Generation gap for voters makes referenda unsuitable in ageing populations

Older people tend to vote according to their own self-interest; this can be a problem in ageing populations when long-term decisions need to be taken.
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Referenda can favour older voters in an ageing population and are unsuitable for political decisions with longer-term benefits, new LSE research has found.

In a recently published discussion paper, the effect of age on voting behaviour was analysed in 82 referenda on a wide range of issues, such as spending on public schools, political integration, infrastructure projects, energy, and green energy initiatives.

In these referenda, there was an overwhelming tendency for older voters to vote in terms of their generation’s self-interest. In an ageing population, where older people are – or will soon be – the majority demographic group, this means that political decisions that have long-term benefits are less likely to gain majority support.

Due to projections of ageing in populations across Europe, the paper proposes that political decisions with long-term benefits would be better based on social cost-benefit analyses rather than by public referenda – unless governments found ways to compensate for generational differences in net-benefits.

The paper also uses an original case study of a 2011 referendum vote in Stuttgart in Germany, where residents were asked to vote on plans to create one of the largest rail infrastructure projects in Germany’s history. The proposed project would have led to significant disruptions to transport services over the 10-year construction period before any benefits were realised. The timescale of the project meant that the benefits for older generations were relatively limited in comparison to younger generations.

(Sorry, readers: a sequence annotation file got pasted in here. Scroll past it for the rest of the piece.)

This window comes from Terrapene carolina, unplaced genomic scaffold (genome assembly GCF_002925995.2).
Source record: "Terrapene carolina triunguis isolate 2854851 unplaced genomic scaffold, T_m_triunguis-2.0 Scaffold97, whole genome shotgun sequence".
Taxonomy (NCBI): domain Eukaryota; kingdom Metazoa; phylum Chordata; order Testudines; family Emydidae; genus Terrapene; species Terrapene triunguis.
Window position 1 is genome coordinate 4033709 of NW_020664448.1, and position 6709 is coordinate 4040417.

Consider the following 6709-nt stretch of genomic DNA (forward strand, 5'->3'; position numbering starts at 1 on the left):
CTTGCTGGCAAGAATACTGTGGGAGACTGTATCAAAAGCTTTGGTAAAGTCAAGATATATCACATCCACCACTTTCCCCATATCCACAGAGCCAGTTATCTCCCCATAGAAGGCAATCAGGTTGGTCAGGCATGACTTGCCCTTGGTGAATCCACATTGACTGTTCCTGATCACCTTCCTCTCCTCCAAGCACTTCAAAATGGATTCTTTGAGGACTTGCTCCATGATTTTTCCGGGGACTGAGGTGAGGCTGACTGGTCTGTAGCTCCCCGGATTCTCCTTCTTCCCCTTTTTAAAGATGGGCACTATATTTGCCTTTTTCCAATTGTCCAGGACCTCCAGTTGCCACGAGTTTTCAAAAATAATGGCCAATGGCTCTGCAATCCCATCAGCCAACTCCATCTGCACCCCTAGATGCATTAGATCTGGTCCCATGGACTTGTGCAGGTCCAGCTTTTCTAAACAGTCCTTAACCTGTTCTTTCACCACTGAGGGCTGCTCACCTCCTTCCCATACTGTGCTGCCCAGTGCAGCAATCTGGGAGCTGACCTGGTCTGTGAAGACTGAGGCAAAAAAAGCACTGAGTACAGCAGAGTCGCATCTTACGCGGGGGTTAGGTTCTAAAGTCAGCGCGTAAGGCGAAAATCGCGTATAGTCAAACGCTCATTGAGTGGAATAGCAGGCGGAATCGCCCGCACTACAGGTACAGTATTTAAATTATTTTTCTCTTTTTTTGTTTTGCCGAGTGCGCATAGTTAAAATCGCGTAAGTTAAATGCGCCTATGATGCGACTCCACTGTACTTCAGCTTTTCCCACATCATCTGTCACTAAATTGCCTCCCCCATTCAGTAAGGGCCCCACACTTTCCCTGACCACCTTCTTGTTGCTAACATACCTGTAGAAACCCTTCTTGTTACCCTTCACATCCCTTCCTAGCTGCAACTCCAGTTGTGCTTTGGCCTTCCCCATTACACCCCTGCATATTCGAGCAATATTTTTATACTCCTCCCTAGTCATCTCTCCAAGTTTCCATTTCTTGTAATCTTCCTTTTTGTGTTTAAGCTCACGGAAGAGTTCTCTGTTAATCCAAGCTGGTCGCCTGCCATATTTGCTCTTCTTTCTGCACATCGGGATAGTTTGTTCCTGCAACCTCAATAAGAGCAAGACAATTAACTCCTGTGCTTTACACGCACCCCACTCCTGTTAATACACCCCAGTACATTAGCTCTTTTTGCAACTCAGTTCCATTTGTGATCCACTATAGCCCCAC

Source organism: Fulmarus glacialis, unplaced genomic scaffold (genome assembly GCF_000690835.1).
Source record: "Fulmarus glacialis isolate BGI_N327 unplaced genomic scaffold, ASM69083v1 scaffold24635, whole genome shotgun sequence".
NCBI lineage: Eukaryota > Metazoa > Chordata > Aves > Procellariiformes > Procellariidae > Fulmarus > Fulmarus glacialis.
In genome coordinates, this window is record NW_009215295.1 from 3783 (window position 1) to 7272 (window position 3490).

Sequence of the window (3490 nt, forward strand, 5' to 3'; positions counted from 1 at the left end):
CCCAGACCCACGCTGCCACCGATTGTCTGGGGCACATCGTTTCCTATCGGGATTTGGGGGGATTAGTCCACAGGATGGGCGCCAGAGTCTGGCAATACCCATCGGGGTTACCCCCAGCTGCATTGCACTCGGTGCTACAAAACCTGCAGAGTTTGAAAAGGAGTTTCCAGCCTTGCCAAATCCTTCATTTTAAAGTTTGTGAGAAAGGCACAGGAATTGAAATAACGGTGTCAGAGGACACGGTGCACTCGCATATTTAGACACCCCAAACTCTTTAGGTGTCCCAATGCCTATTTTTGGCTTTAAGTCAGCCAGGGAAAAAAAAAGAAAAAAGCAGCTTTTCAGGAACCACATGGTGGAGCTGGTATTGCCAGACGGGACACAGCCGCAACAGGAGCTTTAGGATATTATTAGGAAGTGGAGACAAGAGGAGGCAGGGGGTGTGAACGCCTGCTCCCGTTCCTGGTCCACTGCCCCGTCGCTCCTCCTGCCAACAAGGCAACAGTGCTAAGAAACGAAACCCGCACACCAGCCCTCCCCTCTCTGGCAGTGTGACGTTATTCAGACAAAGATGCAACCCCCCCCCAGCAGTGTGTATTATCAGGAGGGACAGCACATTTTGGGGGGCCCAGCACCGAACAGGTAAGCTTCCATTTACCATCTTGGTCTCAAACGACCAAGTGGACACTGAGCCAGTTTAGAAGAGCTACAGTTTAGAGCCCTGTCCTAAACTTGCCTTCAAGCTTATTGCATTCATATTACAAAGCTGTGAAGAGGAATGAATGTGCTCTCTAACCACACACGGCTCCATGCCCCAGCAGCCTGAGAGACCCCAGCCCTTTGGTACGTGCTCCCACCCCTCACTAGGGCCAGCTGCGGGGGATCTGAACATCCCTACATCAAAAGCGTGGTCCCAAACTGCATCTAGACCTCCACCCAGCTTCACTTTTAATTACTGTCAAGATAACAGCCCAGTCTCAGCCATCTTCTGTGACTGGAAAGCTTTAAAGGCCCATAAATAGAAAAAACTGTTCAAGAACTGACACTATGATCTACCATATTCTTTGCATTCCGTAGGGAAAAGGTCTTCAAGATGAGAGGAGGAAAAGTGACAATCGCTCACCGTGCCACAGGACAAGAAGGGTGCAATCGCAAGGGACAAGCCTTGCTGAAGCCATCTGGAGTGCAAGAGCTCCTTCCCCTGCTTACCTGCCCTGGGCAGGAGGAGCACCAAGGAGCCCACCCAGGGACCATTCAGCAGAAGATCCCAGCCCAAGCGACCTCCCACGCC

The study found that an increase in the average age of the voter significantly increased the likelihood of their opposition to the project. A one year increase in the average age of the adult population in an area was associated with a 0.91 average per cent increase in the share of votes opposing the project. The study suggests that despite the clear majority vote support for the project in 2011, population ageing would cause a similar referendum to be rejected by the 2030s.

The study supports evidence that elderly voter’s preferences are determined by self-interest. This could increase the likelihood of intergenerational conflict, and of government’s failing to plan effectively in the best interests of society.

Dr Gabriel Ahlfeldt of the Department of Geography and Environment, one of the papers authors, said: “Our study shows that older people tend to vote according to their own self-interest, and this can be a problem in ageing populations when long-term decisions need to be taken.

“While voting by self-interest is common, the direct democratic nature of referenda often presents the electorate with a simple binary choice.  The example of the referendum in Stuttgart and other the 82 other examples analysed in our study show older people are likely to take a short-term view based on their own interests, and this can mean that younger generations lose out.”

“These findings also raise questions on comparable referenda, such as the Britain’s vote to withdraw from the European Union in 2016. Older voters typically voted largely to leave, while younger voters tended vote to remain. It is likely that both of these generations voted in line with their self-interest, but it may be that the demographic profile of Britain tipped the vote towards leaving the European Union.

“The EU decision will have consequences for decades to come, and will affect future generation’s prospects and lives. Given the evident generational divide, there is a major question over whether we still want to resolve these types of issues by referenda in the future.”

Behind the article

Après Nous le Déluge? Direct Democracy and Intergenerational Conflicts in Ageing Societies by Dr Gabriel M. Ahlfeldt, Dr Wolfgang Maennig, and Dr Malte Steenbeck was published in CESIFO.